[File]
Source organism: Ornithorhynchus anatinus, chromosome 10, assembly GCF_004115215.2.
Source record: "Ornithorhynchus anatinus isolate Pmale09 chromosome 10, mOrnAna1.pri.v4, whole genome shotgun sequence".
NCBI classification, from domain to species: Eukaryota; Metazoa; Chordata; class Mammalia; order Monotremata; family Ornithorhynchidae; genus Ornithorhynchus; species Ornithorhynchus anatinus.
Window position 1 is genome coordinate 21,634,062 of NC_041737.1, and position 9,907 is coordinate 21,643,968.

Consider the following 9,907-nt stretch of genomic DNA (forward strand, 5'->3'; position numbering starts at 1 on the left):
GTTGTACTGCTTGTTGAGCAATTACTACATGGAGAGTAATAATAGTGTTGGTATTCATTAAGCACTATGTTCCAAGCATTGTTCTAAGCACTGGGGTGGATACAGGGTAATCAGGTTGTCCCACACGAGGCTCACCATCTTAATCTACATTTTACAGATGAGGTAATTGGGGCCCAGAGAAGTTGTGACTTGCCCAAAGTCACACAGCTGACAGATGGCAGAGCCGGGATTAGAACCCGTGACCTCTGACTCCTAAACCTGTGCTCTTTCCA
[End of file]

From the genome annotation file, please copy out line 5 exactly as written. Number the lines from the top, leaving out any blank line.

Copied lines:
Consider the following 9,907-nt stretch of genomic DNA (forward strand, 5'->3'; position numbering starts at 1 on the left):